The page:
At a bus stop somewhere in Sweden, I observe in passing two acquaintances meet. The atmosphere seems to be slightly stiff, the conversation a bit rushed and the perceived distance between them huge. Similar exchanges are happening every day. At the checkout in the supermarket, at social events, in the gym, everywhere. And the workplace is not an exception. For how do you build a relationship without an ongoing communication?
A: Hi! How are you?
B: Hey. It’s great. You?
A: Oh it’s great. How’s the family?
B: Yeah, ehm, they’re good. So…
A: Ok good. Have a good one!
B: You too! All the best.
How will you find out how it really is if you do not have a good relationship with the one you ask? If we do a quick analysis of the meeting between A and B, the lack of substance in the conversation are due to three factors.
- Trust. Is there trust in the person asking the questions?
- Commitment. Is there a common goal or long-term relationship to build on? What is the purpose of the conversation?
- Motivation. Is this conversation more valuable to pursue right now than any other task?
These factors create value in a meeting and it is the value which guides us in the decision on what we want to spend our time on.
The employee survey is not an exception. How will you find out how the employees feel or think if you run into each other once a year and then and ask "how are you" on a scale from 1-10, without trust, commitment or motivation that adds a value to the communication?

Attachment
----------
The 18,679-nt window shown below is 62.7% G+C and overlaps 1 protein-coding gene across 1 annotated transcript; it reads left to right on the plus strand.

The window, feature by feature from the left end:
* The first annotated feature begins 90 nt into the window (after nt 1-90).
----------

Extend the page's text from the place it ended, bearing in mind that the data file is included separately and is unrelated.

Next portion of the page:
Succeeding in taking the pulse of the business requires an active dialogue and here is where pulsed employee surveys is different from the traditional surveys. The issues raised and questions asked are more relevant because they can be customized, thus creating valuable personal meetings and conversations that justify the continuation of dialogue.
In the end, we all still want to tell someone that we have a good relationship to, that we trust, which we know is listening and care and tell them how we really feel and then find a solution.
It is just acquaintances who get a “great” response.